HOW TO HELP
If you have an interest in helping Venantie Uwishyaka, a Rwanda native who holds two degrees from Hardin-Simmons University, with her family counseling ministry in Rwanda, contact her by phone or email. She will be in the United States until late October when she will return to Rwanda. Uwishyaka earned both bachelor’s and master’s degrees from HSU and was ordained in January 2017 at First Baptist Church. Contact her by email at firstname.lastname@example.org or by phone at 325-320-0971 while in U.S. or +250780361238 in Rwanda. She also can be reached through her Facebook page.
By Loretta Fulton
In December 2012, Rwanda native Venantie Uwishyaka earned a bachelor’s degree from Hardin-Simmons University, vowing to someday earn a master’s degree in family ministry and start a missionary training center in her homeland.
You can put check marks beside those two goals. She got the degree in December 2015 and has established her Family Life Ministry in the Rwandan capital, Kigali, and another in northern Rwanda.
To make the Hardin-Simmons experience complete, two daughters earned bachelor’s degrees in May 2016, one in finance and one in economics, and both now are back in Rwanda. Uwishyaka also served a one-year internship with Logsdon School of Theology by working with African refugees in Abilene who have been resettled here through the International Rescue Committee.
When Uwishyaka began her ministry in Kigali, traveling back and forth to Logsdon while doing so, she mentored seven couples. She left them with a message:
“I mentored you, you have successful marriages,” she said, “now you owe me.”
Check that, too. When Uwishyaka returned to Rwanda 2013, after graduating in 2012, she discovered that 120 couples had been mentored by the original seven couples she trained.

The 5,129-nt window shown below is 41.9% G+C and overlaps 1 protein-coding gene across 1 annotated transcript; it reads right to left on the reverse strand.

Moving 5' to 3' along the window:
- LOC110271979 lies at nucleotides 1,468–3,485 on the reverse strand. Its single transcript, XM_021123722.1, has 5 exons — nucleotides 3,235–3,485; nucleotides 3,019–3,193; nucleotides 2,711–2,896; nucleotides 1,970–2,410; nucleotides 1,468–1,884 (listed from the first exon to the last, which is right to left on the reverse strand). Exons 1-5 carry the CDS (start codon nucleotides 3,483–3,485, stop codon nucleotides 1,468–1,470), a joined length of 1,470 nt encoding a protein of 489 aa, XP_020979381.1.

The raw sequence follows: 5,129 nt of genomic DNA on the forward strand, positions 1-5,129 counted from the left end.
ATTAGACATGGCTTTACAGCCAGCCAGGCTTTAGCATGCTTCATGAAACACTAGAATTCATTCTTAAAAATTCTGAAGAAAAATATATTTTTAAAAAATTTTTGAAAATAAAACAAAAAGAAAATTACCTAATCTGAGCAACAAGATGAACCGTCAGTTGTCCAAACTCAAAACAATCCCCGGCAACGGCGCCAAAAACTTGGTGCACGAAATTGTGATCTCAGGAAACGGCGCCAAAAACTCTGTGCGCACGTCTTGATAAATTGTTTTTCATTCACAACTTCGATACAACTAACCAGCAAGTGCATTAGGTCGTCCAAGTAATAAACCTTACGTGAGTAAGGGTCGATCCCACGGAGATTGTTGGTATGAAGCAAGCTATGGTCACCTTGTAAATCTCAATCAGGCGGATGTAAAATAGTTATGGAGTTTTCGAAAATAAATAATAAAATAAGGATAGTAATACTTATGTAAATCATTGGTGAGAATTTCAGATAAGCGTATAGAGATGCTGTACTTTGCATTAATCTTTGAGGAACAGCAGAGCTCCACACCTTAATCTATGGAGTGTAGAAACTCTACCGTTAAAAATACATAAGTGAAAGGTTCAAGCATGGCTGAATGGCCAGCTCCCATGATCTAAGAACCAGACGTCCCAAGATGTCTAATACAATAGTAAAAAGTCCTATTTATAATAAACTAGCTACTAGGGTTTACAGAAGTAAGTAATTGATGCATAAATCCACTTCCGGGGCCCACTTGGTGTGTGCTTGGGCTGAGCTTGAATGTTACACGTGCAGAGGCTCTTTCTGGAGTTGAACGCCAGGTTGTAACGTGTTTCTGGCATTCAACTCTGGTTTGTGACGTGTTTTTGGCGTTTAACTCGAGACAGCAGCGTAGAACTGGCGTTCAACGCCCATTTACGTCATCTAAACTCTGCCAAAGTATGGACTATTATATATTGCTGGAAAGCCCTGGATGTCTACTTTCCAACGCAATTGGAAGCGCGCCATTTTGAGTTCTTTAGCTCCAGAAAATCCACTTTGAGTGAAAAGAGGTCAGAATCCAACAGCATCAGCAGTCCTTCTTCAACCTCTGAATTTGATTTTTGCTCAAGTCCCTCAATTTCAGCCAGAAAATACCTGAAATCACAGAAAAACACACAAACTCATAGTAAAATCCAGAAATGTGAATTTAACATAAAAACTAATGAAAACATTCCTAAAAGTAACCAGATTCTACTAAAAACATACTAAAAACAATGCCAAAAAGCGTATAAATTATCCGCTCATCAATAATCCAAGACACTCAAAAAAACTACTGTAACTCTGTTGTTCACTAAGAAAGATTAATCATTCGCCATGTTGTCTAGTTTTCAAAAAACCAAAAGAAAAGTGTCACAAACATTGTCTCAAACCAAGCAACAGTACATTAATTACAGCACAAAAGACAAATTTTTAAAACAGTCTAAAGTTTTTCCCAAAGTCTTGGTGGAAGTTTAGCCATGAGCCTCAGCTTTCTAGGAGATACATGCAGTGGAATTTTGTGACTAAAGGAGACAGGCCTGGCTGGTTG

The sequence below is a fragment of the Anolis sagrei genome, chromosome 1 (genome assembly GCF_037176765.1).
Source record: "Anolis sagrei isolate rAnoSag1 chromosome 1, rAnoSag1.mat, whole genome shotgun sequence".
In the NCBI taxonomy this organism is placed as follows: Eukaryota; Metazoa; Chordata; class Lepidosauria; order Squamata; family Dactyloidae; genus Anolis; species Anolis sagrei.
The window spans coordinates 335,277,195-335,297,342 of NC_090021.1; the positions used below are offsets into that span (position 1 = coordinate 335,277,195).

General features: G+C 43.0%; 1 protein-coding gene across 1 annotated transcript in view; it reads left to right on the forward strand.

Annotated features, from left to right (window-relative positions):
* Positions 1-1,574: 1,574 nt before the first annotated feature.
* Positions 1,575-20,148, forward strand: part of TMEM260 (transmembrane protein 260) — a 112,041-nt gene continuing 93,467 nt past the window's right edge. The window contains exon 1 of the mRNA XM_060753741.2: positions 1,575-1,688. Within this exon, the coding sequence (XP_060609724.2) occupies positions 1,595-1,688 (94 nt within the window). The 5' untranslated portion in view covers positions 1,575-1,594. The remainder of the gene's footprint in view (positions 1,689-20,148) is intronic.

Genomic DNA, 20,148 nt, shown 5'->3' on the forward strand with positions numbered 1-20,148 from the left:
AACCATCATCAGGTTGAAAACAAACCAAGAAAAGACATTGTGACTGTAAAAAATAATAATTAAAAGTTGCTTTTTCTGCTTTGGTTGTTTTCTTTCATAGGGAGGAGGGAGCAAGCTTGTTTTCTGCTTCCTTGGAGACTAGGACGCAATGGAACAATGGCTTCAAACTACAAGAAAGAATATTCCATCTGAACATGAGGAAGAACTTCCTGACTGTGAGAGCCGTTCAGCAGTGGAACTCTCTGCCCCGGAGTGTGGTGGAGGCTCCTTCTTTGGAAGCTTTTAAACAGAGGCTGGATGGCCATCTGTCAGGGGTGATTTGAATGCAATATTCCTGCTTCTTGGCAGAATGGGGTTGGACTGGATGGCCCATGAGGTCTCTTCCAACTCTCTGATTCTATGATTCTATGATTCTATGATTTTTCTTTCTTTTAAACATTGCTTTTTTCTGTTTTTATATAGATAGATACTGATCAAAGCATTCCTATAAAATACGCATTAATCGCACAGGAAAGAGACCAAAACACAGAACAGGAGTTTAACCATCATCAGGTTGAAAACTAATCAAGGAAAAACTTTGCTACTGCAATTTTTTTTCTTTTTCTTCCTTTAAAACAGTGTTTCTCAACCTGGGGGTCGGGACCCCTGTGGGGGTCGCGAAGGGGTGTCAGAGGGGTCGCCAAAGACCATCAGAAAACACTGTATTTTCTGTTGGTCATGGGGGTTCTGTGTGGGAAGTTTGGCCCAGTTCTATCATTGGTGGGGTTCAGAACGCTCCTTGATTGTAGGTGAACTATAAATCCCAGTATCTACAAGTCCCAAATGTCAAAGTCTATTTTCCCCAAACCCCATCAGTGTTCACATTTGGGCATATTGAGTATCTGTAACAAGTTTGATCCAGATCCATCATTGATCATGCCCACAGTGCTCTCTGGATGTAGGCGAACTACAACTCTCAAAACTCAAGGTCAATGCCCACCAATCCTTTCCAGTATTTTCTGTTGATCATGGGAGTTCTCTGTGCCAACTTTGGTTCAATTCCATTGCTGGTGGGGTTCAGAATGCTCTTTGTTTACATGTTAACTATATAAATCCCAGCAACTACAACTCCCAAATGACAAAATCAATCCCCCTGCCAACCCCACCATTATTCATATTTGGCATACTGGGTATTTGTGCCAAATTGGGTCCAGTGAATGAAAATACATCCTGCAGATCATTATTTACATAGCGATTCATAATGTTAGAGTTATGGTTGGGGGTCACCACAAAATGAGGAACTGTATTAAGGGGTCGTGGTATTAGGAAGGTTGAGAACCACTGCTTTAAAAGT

“I know now this is where God wants me to focus,” she said.
The desire to make that happen longterm brought Uwishyaka back to Abilene in July to meet with old friends, professors, current and potential partners for her ministry. One of those partners is Trinity Baptist Church in Sweetwater. Four members, led by Derek Montgomery, visited in June and were met by a huge welcoming committee at the Kigali airport.
Another partner is First Baptist Church in Abilene, which provides some financial support, as well as prayer support.
“We’ve been very pleased to partner with her and the good work happening in Kigali,” said John Moore, pastor for missions at First Baptist.
Through partnerships, Uwishyaka wants to continue the mission work that led her to Abilene back in 2010. She had completed two years of higher education in Nairobi, Kenya, and was led to Hardin-Simmons by Baptist missionaries Stan and Marlene Lee, whose bravery still is revered in Rwanda because they chose to remain in the country after the 1994 genocide began.
Those were brutal years for Uwishyaka, who lost 28 family members in the mass slaughter. Those included one brother, one sister, aunts, uncles, cousins, and close friends.
The Lees now live in Fort Worth and Uwishyaka planned to visit them before leaving the United States.
Uwishyaka’s heart clearly is in missions. That desire to serve led her to Hardin-Simmons and that desire is leading her to reach out to as many potential partners as possible. A dream is that someday her daughters will use their HSU business degrees to help her.
Her ministry is interdenominational, despite her connections with Baptist missionaries, institutions, and churches. She grew up Anglican in Rwanda.
“I will be serving any church that wants to help,” she said.
One thing Uwishyaka is certain about is that her work is in her home country. She travels to the United States as often as possible, but with no thoughts of moving her ministry here. The United States already has many opportunities for families to seek counseling.
Uwishyaka believes that a strong church begins with a strong family and that is why she is focusing on strengthening families. She is needed in Rwanda for that work, she said, not in the United States. She knows because that is where God is directing her.
“I know he called me to help my people,” she said. “I have no doubt.”